Bollywood boogie

Sophomore Triya Gudipati planned dance fundraiser for Hurricane Irene relief


Debra Klevens

Sophomore Lila Hartle and other Bollywood night participants mirror sophomore Triya Gudipati’s moves during the first dance class. Hartle liked seeing her friend teach a different dance style. “As someone learning [this style] for the first time, [Gudipati] made it easy and friendly to follow along,” Hartle said.

Microphone booming and feet pounding, sophomore Triya Gudipati taught Bollywood hip hop moves to 21 participants.

Gudipati held a Bollywood dance event in the North gym. The event was a follow-along dance class where students learned the moves and danced alongside Gudipati to popular Bollywood music. The event raised money for hurricane Irene victims who lost their belongings and livelihoods in the Caribbean and East Coast of the United States.

“I’ve been dancing my whole life. Whenever I have anything I need to work through, dance is always my first resort,” Gudipati said. “So when I found out there were some issues [due to Hurricane Irene] going on, [I thought] we should rally together to make a difference. The best way I could think of how [was] through dance.”

Journalism teacher Debra Klevens sponsored the event and worked with Gudipati to find an organization to help. Admission to the event was $5, and donations were accepted. The $352 was donated to the Save the Children organization.

Sophomore Triya Gudipati teaches dance moves at her Bollywood dance night event, wearing a mixture of traditional and modern clothing. Gudipati wanted to wear comfortable dance clothing but still stay true to her culture to teach others about Indian tradition. “It was fun to bring everyone together and dance as one. I felt like everyone had fun and learned things about dance,” Gudipati said. (Debra Klevens)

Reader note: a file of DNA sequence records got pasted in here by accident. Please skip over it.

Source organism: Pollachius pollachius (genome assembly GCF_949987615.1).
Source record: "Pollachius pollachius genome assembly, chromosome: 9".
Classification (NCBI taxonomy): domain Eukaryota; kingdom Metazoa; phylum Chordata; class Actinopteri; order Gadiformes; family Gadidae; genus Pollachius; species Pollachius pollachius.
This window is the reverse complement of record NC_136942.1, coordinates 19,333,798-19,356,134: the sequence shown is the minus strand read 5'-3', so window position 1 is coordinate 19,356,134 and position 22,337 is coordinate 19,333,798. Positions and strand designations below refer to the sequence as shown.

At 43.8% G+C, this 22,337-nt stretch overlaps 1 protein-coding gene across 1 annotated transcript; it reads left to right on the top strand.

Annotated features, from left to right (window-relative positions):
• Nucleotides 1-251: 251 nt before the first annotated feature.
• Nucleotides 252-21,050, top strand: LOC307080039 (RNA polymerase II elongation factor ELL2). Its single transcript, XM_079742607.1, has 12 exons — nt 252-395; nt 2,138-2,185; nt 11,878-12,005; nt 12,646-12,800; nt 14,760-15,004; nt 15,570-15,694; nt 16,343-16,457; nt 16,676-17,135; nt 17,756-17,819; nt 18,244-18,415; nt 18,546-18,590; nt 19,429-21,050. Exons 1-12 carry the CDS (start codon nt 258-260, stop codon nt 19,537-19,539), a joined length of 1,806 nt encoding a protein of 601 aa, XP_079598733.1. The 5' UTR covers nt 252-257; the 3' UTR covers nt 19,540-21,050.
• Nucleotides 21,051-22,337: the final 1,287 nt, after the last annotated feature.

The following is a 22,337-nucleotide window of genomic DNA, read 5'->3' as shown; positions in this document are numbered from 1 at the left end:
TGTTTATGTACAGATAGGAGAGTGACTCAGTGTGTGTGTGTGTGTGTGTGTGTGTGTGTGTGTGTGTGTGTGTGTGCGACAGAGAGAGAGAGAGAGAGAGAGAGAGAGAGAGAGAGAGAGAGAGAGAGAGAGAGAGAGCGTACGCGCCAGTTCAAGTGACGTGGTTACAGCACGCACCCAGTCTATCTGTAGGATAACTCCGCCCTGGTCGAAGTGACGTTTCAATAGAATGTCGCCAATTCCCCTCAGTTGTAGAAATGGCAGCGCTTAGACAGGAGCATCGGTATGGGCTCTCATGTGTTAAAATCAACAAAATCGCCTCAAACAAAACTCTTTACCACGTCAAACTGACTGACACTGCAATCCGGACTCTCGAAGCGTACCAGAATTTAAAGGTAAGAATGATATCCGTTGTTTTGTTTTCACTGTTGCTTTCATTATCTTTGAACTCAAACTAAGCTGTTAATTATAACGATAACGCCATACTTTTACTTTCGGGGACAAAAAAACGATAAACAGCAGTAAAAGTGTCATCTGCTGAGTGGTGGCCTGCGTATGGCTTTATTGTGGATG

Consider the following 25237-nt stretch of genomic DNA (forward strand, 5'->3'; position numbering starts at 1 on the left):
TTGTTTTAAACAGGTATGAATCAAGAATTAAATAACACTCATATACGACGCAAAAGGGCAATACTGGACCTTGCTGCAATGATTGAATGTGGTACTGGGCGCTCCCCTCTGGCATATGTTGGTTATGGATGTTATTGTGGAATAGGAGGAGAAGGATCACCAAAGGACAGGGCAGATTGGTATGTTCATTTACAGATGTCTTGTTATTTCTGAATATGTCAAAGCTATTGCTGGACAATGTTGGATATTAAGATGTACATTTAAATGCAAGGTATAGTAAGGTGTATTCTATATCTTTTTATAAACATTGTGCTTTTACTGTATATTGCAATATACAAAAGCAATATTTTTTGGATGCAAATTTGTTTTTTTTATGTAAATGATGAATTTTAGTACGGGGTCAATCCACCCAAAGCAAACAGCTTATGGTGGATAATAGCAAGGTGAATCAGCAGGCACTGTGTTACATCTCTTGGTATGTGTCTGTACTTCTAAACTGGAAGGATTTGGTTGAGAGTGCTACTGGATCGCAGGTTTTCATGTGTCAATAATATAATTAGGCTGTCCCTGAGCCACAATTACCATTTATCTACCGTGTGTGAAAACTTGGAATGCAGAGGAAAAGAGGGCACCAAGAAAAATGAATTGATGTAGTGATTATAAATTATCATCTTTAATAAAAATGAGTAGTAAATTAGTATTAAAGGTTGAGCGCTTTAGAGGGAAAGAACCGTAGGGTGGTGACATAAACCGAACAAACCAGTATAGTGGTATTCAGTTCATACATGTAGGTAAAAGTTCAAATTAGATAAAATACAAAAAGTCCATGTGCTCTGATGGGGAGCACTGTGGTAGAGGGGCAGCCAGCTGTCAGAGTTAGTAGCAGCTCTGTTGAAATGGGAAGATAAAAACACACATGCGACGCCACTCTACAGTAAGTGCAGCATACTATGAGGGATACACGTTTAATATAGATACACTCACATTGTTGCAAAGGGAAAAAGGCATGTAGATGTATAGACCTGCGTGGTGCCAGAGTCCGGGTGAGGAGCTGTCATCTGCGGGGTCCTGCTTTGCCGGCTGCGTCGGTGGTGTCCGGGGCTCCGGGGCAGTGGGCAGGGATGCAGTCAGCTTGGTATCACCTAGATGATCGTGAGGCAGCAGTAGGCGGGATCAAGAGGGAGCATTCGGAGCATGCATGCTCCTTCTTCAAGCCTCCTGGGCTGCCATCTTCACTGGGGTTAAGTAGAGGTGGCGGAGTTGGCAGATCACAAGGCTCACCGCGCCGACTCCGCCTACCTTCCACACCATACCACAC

“[Save the Children] helps people, especially children and youth, who’ve lost their homes or don’t have access to resources. I thought I could make a large impact,” Gudipati said. “I hope that [the event] helped the community rally and show that we can make a difference and help out if we work together.”

Gudipati advertised through social media and word of mouth and attracted 21 people to her event. With the event being inclusive to everyone, she had a mix of students, younger children and adults who came.

“I was thrilled that even one person showed up, but 21 is even crazier. I will always be grateful to the people who show up and support,” Gudipati said.

Bollywood is a genre of music that stemmed from the movie industry in India to now be a form of Hindu Pop and has grown in popularity throughout the world. Gudipati plans on starting a Bollywood dance club at school for students to join to share her culture with others. She has gained experience in similar situations by choreographing Bollywood moves for kids over the weekends.

“It would be a fun club for students [and] a stress reliever. [We] could bring different cultures in together and make a nice tight-knit community, which is the point of the dance, to bring people together,” Gudipati said.